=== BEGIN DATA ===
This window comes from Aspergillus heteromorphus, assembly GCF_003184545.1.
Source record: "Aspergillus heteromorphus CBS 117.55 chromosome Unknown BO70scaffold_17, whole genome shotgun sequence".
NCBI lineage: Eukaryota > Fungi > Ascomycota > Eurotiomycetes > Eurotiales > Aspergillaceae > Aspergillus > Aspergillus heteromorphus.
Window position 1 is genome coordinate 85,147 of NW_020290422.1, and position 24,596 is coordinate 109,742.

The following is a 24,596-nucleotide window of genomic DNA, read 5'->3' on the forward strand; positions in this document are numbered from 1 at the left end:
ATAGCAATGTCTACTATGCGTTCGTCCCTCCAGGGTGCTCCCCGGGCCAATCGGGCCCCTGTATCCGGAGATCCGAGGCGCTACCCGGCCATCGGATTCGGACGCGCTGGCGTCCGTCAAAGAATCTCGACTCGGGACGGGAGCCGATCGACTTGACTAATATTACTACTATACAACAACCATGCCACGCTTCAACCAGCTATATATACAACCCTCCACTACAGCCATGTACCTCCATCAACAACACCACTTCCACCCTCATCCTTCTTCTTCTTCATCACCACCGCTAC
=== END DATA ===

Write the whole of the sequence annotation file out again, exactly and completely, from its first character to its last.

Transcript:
This window comes from Aspergillus heteromorphus, assembly GCF_003184545.1.
Source record: "Aspergillus heteromorphus CBS 117.55 chromosome Unknown BO70scaffold_17, whole genome shotgun sequence".
NCBI lineage: Eukaryota > Fungi > Ascomycota > Eurotiomycetes > Eurotiales > Aspergillaceae > Aspergillus > Aspergillus heteromorphus.
Window position 1 is genome coordinate 85,147 of NW_020290422.1, and position 24,596 is coordinate 109,742.

The following is a 24,596-nucleotide window of genomic DNA, read 5'->3' on the forward strand; positions in this document are numbered from 1 at the left end:
ATAGCAATGTCTACTATGCGTTCGTCCCTCCAGGGTGCTCCCCGGGCCAATCGGGCCCCTGTATCCGGAGATCCGAGGCGCTACCCGGCCATCGGATTCGGACGCGCTGGCGTCCGTCAAAGAATCTCGACTCGGGACGGGAGCCGATCGACTTGACTAATATTACTACTATACAACAACCATGCCACGCTTCAACCAGCTATATATACAACCCTCCACTACAGCCATGTACCTCCATCAACAACACCACTTCCACCCTCATCCTTCTTCTTCTTCATCACCACCGCTAC